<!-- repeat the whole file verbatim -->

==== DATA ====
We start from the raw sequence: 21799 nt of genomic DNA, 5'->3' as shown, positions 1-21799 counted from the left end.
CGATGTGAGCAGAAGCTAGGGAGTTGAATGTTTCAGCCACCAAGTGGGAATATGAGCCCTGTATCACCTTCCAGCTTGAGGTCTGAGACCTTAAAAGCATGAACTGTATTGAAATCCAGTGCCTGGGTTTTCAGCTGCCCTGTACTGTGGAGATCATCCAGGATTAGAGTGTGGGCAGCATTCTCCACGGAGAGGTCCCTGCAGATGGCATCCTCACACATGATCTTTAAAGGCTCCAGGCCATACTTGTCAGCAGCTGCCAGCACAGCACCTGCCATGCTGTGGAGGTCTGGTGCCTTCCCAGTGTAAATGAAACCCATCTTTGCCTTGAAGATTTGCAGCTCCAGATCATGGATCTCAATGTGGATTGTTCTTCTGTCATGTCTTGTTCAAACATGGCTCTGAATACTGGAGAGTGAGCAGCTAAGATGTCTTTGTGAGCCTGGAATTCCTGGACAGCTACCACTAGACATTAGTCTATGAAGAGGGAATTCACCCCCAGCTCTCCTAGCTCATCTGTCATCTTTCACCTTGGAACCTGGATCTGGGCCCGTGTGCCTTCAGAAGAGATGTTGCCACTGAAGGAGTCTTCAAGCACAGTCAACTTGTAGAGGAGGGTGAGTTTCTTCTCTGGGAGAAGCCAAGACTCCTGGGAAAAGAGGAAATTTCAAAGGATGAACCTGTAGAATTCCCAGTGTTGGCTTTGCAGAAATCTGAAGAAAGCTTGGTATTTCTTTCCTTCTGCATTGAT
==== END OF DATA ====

We start from the raw sequence: 21799 nt of genomic DNA, 5'->3' as shown, positions 1-21799 counted from the left end.
CGATGTGAGCAGAAGCTAGGGAGTTGAATGTTTCAGCCACCAAGTGGGAATATGAGCCCTGTATCACCTTCCAGCTTGAGGTCTGAGACCTTAAAAGCATGAACTGTATTGAAATCCAGTGCCTGGGTTTTCAGCTGCCCTGTACTGTGGAGATCATCCAGGATTAGAGTGTGGGCAGCATTCTCCACGGAGAGGTCCCTGCAGATGGCATCCTCACACATGATCTTTAAAGGCTCCAGGCCATACTTGTCAGCAGCTGCCAGCACAGCACCTGCCATGCTGTGGAGGTCTGGTGCCTTCCCAGTGTAAATGAAACCCATCTTTGCCTTGAAGATTTGCAGCTCCAGATCATGGATCTCAATGTGGATTGTTCTTCTGTCATGTCTTGTTCAAACATGGCTCTGAATACTGGAGAGTGAGCAGCTAAGATGTCTTTGTGAGCCTGGAATTCCTGGACAGCTACCACTAGACATTAGTCTATGAAGAGGGAATTCACCCCCAGCTCTCCTAGCTCATCTGTCATCTTTCACCTTGGAACCTGGATCTGGGCCCGTGTGCCTTCAGAAGAGATGTTGCCACTGAAGGAGTCTTCAAGCACAGTCAACTTGTAGAGGAGGGTGAGTTTCTTCTCTGGGAGAAGCCAAGACTCCTGGGAAAAGAGGAAATTTCAAAGGATGAACCTGTAGAATTCCCAGTGTTGGCTTTGCAGAAATCTGAAGAAAGCTTGGTATTTCTTTCCTTCTGCATTGAT